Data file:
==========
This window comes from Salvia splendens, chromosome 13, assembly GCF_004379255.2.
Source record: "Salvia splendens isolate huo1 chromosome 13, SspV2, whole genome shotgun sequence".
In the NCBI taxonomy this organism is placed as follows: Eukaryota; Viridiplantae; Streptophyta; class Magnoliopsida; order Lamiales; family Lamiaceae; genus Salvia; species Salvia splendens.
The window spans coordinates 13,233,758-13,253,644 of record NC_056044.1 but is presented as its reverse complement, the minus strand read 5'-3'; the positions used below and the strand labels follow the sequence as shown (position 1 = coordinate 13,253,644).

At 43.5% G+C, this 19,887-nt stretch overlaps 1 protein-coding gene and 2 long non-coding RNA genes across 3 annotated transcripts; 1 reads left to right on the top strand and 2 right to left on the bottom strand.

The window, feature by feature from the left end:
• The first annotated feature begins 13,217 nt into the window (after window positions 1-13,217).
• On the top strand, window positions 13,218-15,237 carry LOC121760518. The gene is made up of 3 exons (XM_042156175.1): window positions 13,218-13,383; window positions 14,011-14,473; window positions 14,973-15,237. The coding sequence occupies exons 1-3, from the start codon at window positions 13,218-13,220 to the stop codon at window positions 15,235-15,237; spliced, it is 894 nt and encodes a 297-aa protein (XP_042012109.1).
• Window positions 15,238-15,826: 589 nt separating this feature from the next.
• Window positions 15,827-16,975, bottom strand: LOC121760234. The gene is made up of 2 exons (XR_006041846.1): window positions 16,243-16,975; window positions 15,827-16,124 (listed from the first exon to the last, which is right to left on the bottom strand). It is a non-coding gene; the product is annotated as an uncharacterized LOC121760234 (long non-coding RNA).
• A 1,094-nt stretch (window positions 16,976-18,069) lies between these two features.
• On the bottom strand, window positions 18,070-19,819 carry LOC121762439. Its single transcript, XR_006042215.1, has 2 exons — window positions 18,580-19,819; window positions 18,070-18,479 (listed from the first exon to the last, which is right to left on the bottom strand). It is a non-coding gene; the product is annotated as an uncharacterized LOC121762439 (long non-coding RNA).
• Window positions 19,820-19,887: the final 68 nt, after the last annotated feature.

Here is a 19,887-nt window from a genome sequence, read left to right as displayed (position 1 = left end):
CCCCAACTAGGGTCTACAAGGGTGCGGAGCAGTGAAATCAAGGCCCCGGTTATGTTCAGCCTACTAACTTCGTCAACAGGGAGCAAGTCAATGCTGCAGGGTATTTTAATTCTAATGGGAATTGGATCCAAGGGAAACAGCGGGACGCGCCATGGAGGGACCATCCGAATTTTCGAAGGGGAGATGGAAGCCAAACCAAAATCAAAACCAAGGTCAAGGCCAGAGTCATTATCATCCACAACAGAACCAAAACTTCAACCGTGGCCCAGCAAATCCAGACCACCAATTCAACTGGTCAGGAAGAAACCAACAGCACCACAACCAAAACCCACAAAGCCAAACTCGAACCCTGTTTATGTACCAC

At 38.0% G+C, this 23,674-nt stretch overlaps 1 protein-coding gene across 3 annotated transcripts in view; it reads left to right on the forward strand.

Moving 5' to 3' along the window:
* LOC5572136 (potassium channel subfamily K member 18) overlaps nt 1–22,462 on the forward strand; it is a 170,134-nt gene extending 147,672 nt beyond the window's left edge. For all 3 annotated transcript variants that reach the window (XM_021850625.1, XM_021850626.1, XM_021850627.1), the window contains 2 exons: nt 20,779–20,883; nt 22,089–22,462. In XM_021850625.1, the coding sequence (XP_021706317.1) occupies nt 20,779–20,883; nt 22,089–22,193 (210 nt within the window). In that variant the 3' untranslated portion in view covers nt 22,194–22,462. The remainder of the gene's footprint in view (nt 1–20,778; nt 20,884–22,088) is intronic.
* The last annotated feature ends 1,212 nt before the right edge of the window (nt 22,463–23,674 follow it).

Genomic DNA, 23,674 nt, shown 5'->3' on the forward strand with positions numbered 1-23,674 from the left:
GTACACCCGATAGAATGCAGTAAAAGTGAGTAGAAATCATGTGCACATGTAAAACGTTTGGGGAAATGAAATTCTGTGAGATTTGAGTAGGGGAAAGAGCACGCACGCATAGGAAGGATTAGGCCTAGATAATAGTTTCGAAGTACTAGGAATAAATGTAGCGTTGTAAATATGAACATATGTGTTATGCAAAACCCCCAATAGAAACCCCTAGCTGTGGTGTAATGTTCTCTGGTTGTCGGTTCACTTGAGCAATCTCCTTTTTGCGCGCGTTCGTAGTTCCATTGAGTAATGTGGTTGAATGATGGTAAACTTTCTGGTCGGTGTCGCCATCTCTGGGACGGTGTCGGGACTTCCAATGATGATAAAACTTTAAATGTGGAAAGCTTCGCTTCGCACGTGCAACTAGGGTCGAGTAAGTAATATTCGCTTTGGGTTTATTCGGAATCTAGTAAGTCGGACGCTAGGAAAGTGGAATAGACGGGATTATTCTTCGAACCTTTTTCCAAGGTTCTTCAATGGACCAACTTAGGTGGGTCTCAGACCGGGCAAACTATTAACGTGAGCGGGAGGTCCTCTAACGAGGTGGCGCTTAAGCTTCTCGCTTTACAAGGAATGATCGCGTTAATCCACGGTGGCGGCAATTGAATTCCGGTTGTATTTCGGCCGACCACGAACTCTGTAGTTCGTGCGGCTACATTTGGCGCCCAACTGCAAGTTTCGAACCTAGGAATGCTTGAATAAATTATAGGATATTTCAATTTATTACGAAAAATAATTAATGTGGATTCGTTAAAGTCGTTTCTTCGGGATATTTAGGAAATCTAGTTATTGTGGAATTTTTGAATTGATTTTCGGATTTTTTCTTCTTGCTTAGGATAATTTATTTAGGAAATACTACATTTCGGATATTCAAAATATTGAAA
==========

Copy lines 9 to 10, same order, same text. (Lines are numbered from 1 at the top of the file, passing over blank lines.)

• Window positions 15,238-15,826: 589 nt separating this feature from the next.
• Window positions 15,827-16,975, bottom strand: LOC121760234. The gene is made up of 2 exons (XR_006041846.1): window positions 16,243-16,975; window positions 15,827-16,124 (listed from the first exon to the last, which is right to left on the bottom strand). It is a non-coding gene; the product is annotated as an uncharacterized LOC121760234 (long non-coding RNA).